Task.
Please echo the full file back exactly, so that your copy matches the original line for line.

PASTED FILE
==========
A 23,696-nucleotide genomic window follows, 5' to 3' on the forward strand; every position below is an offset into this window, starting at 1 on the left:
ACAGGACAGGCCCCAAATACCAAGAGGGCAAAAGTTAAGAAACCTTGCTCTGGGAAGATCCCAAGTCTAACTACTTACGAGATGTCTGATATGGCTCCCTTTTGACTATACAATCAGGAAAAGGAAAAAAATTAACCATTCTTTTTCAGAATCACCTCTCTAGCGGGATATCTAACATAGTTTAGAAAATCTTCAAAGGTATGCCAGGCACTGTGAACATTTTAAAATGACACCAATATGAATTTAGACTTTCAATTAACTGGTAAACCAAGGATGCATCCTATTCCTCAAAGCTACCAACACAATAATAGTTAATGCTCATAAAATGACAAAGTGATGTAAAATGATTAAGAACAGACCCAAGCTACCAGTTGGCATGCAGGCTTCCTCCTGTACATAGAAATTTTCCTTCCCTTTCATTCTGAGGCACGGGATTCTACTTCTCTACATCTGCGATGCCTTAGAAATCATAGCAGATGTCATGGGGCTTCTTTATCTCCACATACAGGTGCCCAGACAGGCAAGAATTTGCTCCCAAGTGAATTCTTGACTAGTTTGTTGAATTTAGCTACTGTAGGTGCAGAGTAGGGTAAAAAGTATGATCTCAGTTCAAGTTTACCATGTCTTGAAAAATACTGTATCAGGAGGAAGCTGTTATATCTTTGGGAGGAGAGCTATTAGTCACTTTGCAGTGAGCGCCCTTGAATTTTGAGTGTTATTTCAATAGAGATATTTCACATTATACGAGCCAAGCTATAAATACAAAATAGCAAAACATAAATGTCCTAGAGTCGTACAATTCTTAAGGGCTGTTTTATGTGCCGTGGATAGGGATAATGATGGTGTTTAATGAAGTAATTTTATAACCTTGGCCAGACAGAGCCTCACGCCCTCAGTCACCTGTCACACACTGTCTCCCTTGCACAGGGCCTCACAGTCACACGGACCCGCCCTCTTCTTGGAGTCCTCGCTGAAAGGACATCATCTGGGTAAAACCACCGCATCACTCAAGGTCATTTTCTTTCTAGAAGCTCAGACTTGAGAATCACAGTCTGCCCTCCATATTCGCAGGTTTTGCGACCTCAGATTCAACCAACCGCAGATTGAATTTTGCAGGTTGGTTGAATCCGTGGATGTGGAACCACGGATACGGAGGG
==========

A 23,696-nucleotide genomic window follows, 5' to 3' on the forward strand; every position below is an offset into this window, starting at 1 on the left:
ACAGGACAGGCCCCAAATACCAAGAGGGCAAAAGTTAAGAAACCTTGCTCTGGGAAGATCCCAAGTCTAACTACTTACGAGATGTCTGATATGGCTCCCTTTTGACTATACAATCAGGAAAAGGAAAAAAATTAACCATTCTTTTTCAGAATCACCTCTCTAGCGGGATATCTAACATAGTTTAGAAAATCTTCAAAGGTATGCCAGGCACTGTGAACATTTTAAAATGACACCAATATGAATTTAGACTTTCAATTAACTGGTAAACCAAGGATGCATCCTATTCCTCAAAGCTACCAACACAATAATAGTTAATGCTCATAAAATGACAAAGTGATGTAAAATGATTAAGAACAGACCCAAGCTACCAGTTGGCATGCAGGCTTCCTCCTGTACATAGAAATTTTCCTTCCCTTTCATTCTGAGGCACGGGATTCTACTTCTCTACATCTGCGATGCCTTAGAAATCATAGCAGATGTCATGGGGCTTCTTTATCTCCACATACAGGTGCCCAGACAGGCAAGAATTTGCTCCCAAGTGAATTCTTGACTAGTTTGTTGAATTTAGCTACTGTAGGTGCAGAGTAGGGTAAAAAGTATGATCTCAGTTCAAGTTTACCATGTCTTGAAAAATACTGTATCAGGAGGAAGCTGTTATATCTTTGGGAGGAGAGCTATTAGTCACTTTGCAGTGAGCGCCCTTGAATTTTGAGTGTTATTTCAATAGAGATATTTCACATTATACGAGCCAAGCTATAAATACAAAATAGCAAAACATAAATGTCCTAGAGTCGTACAATTCTTAAGGGCTGTTTTATGTGCCGTGGATAGGGATAATGATGGTGTTTAATGAAGTAATTTTATAACCTTGGCCAGACAGAGCCTCACGCCCTCAGTCACCTGTCACACACTGTCTCCCTTGCACAGGGCCTCACAGTCACACGGACCCGCCCTCTTCTTGGAGTCCTCGCTGAAAGGACATCATCTGGGTAAAACCACCGCATCACTCAAGGTCATTTTCTTTCTAGAAGCTCAGACTTGAGAATCACAGTCTGCCCTCCATATTCGCAGGTTTTGCGACCTCAGATTCAACCAACCGCAGATTGAATTTTGCAGGTTGGTTGAATCCGTGGATGTGGAACCACGGATACGGAGGG